No. Even if required by your Institution, the time spent acquiring Board certifications is not eligible for an extension.
Postdoctoral training is not time away from research, and therefore is not considered a valid reason for an extension. In addition, didactic training that is expected in a standard postdoctoral position (such as attending lab meetings, presenting or attending conferences, or participating in the occasional university course) should not be considered grounds for an extension.
The ESI status of the PD/PI(s), on any R01 or DP2 application will be determined at the time of submission. If the PD/PI(s) on the application is/are classified as ESI on the date the application is successfully submitted to Grants.gov, the application will be flagged as ESI and will receive special consideration during the review and funding process. If the application status does not correctly reflect the ESI status on the day of submission, contact ESINIH@od.nih.gov.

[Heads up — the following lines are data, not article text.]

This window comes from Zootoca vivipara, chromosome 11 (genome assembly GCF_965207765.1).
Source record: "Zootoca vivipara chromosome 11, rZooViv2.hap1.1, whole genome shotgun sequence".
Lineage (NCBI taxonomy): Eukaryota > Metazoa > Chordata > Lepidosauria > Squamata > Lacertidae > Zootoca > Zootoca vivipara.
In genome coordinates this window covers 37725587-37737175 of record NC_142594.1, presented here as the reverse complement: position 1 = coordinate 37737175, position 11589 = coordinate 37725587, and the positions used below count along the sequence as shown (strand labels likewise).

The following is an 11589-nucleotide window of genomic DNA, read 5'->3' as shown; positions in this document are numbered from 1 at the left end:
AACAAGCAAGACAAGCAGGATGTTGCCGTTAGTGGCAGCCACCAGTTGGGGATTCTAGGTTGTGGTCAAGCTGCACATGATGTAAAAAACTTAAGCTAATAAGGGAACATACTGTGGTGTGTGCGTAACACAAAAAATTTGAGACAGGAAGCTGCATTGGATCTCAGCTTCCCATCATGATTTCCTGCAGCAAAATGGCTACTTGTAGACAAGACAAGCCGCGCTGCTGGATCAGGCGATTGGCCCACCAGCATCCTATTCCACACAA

The NI status for an application is calculated based on investigator status on the date the application is successfully submitted to NIH. The application will reflect the NI status regardless of whether the investigator loses NI status because of a substantial award after the submission date. Any NI application will be grouped with other NI applications during peer review. NI status will be reassessed for any pending application after peer review and prior to consideration for award.